9. Peeters, P., ‘Un colophon géorgien de Tornik le Moine’, Analecta Bollendiana 50 (1932), pp. 20-22; Histoire de la Gèorgie, trn from Georgian Brosset, Μ., vol. I (St. Petersburg 1849-1850), p. 293.

10. Oxford Dictionary of Byzantium 3 (1991), p. 2096, see entry ‘Tornikios’ (Al. Kazhdan).

11. Ioannis Scylitzae, Synopsis Historiarum, Thurn, I. (edit.) (Corpus Fontium Historiae Byzantinae, series Berolinensis, Berlin 1973), p. 403. 33. In the section describing the events in the years of Romanos Argyros.

12. Adontz, N., ‘Les Taronites à Byzance’, Byzantion 11 (1936), p. 32.

13. Oxford Dictionary of Byzantium 3 (1991), pp. 2097-2098, see entry ‘Tornikios Leo’ (Brand, C.M.), Adontz, N., ‘Les Taronites à Byzance’, Byzantion 11 (1936), pp. 33-34.

14. Cheynet, J.-C., ‘Nouvelle hypothèse à propos du domestique d’Occident citè sur une croix du Musée de Genève’, ByzSlav 42 (1981), pp. 196-202.

15. Adontz, N., ‘Les Taronites à Byzance’, Byzantion 11 (1936), p. 35.

16. Oxford Dictionary of Byzantium 3 (1991), p. 2097, see entry ‘Tornikios George’ (Al. Kazhdan).

17. Darrouzès, J., Georges et Dèmètrios Tornikes, Lettre set discours (Paris 1970); Browning, R., ‘The Patriarchal School at Constantinople in the twelfth Century’, Byzantion 32 (1962), pp. 34-37.

18. Schmalzbauer, G., ‘Die Tornikioi in der Palaiologenzeit’, JÖB 18 (1969), p. 117.

19. Darrouzès, J., ‘Les discours d’Euthyme Tornikès’, REB 26 (1968), pp. 53-117.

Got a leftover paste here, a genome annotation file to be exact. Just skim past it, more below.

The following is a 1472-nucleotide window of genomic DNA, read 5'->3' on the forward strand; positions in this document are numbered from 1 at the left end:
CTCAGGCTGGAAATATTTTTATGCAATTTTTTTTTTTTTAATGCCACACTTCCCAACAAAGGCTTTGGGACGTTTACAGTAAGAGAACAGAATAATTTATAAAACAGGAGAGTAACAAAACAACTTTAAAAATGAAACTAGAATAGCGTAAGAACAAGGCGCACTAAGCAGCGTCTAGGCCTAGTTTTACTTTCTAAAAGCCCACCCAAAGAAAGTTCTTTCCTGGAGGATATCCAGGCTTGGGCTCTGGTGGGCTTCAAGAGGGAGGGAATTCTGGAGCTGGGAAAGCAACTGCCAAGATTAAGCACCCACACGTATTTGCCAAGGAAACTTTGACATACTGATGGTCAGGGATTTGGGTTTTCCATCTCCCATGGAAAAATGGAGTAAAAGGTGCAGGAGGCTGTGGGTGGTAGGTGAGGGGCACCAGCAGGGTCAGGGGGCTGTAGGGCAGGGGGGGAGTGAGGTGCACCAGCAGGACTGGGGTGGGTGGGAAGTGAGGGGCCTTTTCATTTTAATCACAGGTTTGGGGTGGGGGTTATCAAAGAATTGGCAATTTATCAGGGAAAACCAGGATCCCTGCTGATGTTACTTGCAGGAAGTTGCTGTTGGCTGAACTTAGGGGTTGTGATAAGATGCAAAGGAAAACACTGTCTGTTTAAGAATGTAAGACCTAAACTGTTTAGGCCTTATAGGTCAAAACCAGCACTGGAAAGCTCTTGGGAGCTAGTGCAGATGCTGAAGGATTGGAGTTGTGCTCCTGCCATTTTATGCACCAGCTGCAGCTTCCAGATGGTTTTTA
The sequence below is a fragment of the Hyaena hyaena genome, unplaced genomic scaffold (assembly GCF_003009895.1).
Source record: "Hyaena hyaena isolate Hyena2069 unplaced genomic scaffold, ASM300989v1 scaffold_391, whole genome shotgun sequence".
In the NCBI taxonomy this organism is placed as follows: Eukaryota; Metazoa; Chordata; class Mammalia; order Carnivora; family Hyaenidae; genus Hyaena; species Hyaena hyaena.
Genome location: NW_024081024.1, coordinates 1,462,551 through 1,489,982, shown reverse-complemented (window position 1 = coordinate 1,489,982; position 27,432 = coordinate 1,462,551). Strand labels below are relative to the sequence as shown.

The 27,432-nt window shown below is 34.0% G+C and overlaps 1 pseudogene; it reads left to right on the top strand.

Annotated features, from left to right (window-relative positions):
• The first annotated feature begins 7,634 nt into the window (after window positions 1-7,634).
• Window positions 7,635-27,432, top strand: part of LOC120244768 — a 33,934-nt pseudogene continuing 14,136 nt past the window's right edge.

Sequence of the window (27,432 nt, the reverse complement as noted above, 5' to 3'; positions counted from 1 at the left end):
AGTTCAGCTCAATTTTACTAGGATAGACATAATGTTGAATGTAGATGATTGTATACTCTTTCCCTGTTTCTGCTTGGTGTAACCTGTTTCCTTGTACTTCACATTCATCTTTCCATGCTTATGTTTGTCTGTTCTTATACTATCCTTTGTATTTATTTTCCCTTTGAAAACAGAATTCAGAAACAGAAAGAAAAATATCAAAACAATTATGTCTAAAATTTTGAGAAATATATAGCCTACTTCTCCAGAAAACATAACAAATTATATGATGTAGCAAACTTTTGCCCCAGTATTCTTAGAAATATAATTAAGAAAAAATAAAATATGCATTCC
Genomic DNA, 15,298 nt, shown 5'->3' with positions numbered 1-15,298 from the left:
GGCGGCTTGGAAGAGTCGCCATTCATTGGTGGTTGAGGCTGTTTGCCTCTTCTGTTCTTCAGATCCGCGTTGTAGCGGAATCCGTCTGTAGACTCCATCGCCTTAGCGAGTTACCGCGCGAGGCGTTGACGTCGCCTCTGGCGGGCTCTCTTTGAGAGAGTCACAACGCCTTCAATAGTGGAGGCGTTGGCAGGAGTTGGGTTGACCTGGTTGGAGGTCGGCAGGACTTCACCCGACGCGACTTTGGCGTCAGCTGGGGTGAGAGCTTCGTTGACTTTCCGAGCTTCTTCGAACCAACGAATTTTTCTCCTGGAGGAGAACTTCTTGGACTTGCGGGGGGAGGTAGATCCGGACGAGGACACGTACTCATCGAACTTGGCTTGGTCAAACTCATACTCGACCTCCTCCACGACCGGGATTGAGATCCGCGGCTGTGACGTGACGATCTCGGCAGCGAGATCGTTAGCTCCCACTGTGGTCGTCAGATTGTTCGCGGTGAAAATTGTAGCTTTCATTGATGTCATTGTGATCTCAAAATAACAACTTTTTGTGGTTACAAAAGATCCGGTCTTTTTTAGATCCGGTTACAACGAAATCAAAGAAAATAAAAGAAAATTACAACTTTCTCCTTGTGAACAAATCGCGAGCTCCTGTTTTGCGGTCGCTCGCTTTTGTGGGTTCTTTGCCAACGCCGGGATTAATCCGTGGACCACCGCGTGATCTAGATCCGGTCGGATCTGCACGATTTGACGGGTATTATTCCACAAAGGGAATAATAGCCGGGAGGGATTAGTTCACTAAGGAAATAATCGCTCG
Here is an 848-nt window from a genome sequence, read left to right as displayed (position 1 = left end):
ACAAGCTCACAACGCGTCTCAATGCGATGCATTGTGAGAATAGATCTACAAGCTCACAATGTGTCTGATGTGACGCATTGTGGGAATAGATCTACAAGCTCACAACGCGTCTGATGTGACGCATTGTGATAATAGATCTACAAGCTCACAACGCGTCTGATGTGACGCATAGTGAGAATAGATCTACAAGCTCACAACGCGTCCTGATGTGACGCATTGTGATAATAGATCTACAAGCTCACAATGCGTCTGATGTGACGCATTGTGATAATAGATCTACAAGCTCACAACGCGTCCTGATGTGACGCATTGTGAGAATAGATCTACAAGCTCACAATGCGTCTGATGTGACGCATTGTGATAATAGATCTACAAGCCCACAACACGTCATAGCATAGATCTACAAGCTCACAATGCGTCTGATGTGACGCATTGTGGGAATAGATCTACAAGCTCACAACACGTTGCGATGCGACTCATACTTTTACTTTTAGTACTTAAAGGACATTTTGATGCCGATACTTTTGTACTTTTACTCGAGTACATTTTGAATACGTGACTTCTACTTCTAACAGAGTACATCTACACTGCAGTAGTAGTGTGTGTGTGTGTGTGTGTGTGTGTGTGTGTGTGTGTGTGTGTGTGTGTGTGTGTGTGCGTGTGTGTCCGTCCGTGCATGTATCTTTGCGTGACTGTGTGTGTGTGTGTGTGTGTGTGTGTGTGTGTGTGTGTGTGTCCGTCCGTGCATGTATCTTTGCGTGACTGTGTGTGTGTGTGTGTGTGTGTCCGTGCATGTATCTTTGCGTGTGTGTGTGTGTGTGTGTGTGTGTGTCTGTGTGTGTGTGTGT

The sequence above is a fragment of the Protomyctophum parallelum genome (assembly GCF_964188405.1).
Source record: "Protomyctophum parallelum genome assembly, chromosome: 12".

20. Georgii Acropolitae, Annales, in Heisenberg, A. (edit,), Opera, vol. I (Lipsiae 1903), p. 114.

21. Georgii Pachymeris de Michaele et Adronico Palaeologis libri XIII, Bekkerus, I. (edit.), vol. I. (Bonnae 1835), p. 226.

22. In this capacity he dealt with matters of the Zografou Monastery of Mt Athos and signed two documents included in the archive of the monastery as, ‘συμπέθερος’ (relative whith the emperor) and ‘sebastokrator’,   See. PLP, no. 29129 (Tornikes Konstantinos).

23. Schmalzbauer, G., ‘Die Tornikioi in der Palaiologenzeit’, JÖB 18 (1969), pp. 121-122, see PLP no. 29126 (Tornikes Ioannes), keleustes (κελευστής) and doulos (δούλος) of Micael VIII Palailogos.

24. Arweihler, H., ‘L’Histoire et la Géographie de la Région de Smyrne’, TM 1 (1965), p. 149.

25. Schmalzbauer, G., ‘Die Tornikioi in der Palaiologenzeit’, JÖB 18 (1969), pp. 122-123.

26. Schmalzbauer, G., ‘Die Tornikioi in der Palaiologenzeit’, JÖB 18 (1969), pp. 124-125.

27. Schmalzbauer, G., ‘Die Tornikioi in der Palaiologenzeit’, JÖB 18 (1969), pp. 126-127, 131. See PLP, no. 29132 (Tornikes Michael).